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Sear-Roasted Pork Chops with Balsamic-Fig Sauce

Scott Phillips

Yield: Sauce yields about 1/2 cup, enough for four servings.

Servings: four.

Sear-roasting is a restaurant technique you can easily to do at home. For the best sear, you’ll need to get your pan extremely hot first. Then, once you add the pork to the pan, no fiddling! You’ll be rewarded for your patience when the pork takes on a rich, browned crust. After browning, the pork heads into the oven where it finishes cooking. Be sure that the oven has reached 425°F before starting to sear—most ovens take 20 to 30 minutes to heat up thoroughly.


For the Pork:

  • 4 boneless center-cut pork chops, 1 to 1-1/2 inches thick (2 to 2-1/2 lb. total)
  • Kosher salt and freshly ground black pepper
  • 2 Tbs. olive oil, canola oil, or peanut oil

For the Balsamic-Fig Sauce:

  • 1 cup homemade or low-salt chicken broth
  • 3 Tbs. balsamic vinegar
  • 1/4 cup finely chopped dried figs
  • 1-1/2 Tbs. honey
  • 1 tsp. chopped fresh thyme
  • 2 Tbs. unsalted butter, cut into four pieces
  • Kosher salt and freshly ground black pepper

Nutritional Information

  • Nutritional Sample Size based on four servings
  • Calories (kcal) : 510
  • Fat Calories (kcal): 230
  • Fat (g): 26
  • Saturated Fat (g): 10
  • Polyunsaturated Fat (g): 2
  • Monounsaturated Fat (g): 13
  • Cholesterol (mg): 150
  • Sodium (mg): 660
  • Carbohydrates (g): 19
  • Fiber (g): 1
  • Protein (g): 49


For the Pork:

  • Heat the oven to 425°F. Turn the exhaust fan on to high. Pat the pork chops with paper towels. Season both sides generously with salt and pepper (about 1 tsp. of each total). Heat a 12-inch heavy-based ovenproof skillet over medium-high heat until a droplet of water vaporizes in 1 or 2 seconds, about 1 min. (If the water skitters around the pan and doesn’t evaporate, the pan is too hot; take it off the heat for about 30 seconds to cool.)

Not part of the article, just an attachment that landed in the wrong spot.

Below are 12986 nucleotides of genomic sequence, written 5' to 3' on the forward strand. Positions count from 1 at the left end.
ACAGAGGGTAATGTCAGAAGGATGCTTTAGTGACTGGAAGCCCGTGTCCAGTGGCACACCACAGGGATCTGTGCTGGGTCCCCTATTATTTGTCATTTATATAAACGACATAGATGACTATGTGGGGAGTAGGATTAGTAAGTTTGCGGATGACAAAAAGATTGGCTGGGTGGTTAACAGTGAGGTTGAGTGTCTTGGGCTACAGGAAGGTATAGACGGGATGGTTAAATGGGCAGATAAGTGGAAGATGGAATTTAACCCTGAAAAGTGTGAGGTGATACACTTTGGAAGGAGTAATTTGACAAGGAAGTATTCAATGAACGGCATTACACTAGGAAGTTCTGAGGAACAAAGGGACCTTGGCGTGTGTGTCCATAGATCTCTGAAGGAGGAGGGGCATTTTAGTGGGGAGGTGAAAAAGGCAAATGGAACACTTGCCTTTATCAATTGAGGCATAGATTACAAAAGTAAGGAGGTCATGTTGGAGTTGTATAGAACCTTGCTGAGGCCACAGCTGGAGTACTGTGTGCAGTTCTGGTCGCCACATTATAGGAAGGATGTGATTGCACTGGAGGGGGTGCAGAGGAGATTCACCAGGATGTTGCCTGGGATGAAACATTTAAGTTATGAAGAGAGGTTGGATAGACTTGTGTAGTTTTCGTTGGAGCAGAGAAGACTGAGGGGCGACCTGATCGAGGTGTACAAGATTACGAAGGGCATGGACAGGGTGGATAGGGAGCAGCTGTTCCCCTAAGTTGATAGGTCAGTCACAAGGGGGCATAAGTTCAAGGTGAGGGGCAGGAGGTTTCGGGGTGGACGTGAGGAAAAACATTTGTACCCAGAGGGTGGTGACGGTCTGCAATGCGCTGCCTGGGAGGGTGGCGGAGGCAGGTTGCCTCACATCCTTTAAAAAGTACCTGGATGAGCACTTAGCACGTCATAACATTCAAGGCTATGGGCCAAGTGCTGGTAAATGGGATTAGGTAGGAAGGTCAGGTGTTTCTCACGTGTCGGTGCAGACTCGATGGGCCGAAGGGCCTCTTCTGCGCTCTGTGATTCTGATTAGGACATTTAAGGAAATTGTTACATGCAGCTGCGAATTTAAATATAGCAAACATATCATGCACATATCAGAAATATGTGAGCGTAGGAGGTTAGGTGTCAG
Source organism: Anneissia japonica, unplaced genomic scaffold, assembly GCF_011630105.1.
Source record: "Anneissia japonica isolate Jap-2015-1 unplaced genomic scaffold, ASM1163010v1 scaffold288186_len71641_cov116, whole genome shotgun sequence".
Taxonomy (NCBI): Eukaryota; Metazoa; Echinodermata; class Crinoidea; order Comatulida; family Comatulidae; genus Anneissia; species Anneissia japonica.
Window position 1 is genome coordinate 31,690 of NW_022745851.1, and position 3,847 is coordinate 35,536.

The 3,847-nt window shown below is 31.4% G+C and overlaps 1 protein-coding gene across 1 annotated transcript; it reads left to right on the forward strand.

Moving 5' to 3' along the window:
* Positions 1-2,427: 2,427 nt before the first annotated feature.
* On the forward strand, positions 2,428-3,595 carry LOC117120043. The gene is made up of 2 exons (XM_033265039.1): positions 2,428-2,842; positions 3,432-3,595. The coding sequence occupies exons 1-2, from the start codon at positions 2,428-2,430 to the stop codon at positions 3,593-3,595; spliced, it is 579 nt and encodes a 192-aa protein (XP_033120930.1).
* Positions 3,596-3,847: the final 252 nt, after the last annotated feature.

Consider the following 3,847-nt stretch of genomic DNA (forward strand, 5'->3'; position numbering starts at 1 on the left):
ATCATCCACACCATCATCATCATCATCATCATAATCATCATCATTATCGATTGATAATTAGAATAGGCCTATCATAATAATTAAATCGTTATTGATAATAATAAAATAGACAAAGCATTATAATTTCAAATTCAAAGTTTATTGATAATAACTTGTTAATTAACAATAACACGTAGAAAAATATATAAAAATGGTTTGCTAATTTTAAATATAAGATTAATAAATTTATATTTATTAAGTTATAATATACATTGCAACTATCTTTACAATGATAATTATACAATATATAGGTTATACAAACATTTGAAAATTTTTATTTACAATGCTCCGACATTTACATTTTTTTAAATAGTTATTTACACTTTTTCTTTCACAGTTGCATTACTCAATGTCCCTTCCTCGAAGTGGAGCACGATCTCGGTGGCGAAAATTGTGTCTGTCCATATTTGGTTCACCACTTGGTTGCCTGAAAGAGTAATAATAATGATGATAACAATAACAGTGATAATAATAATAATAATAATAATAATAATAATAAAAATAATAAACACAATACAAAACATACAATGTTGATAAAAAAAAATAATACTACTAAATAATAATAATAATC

Add the oil, swirl it around the pan, and then evenly space the pork chops in the pan. Cook without touching for 2 minutes. Using tongs, lift a corner of the pork, check that it’s both well browned and easily releases from the pan, and flip it over. (If it sticks or isn’t well browned, cook for 1 to 2 more min. before flipping.) Cook the second side for 1 minute and then transfer the skillet to the oven.

    Roast until the pork reaches an internal temperature of 145°F and is just firm to the touch, about 5 to 8 minutes. Using potholders, carefully remove the pan from the oven, transfer the pork to a large plate, tent with foil, and let it rest while you prepare the sauce in the same skillet.

For the Balsamic-Fig Sauce:

  • Pour off any excess fat from the skillet. Return the pan to high heat and add the chicken broth and balsamic vinegar. Cook, scraping the pan with a wooden spoon to incorporate any browned bits, until the broth is reduced to about 1/2 cup, about 5 min. Stir in the figs, honey, and thyme and cook until the sauce is reduced by another 1 to 2 Tbs., about 1 min. Add the butter and swirl it into the sauce until it’s completely melted. Season with salt and pepper to taste. Drizzle the sauce over the pork chops and serve immediately.

Wine Choices: The sweet fruit elements and intense flavors in the sauce call for a wine with really ripe fruit, like Zinfandel or Shiraz.


Rate or Review

Reviews (12 reviews)

  • DaddyDaves | 03/24/2022

    Simply amazing and bold flavors. I have used both boneless and bone-in center cut pork chops. As mentioned previously, spend the extra money for Berkshire pork chops as they are the best on the market.

  • Hatch7x | 03/25/2021

    I have made this recipe many times using Berkshire Kurobuta porterhouse pork chops. They always come out perfect and the sauce is a fantastic complement to the high quality chops. I take the chops out of the oven at 139˚ so that after resting the temp is about 144˚.

  • GinaKnox | 08/12/2015

    I used fresh figs and just let them soak up the sauce before serving. It was absolutely delicious and I will definitely re-use this recipe twenty times over!!

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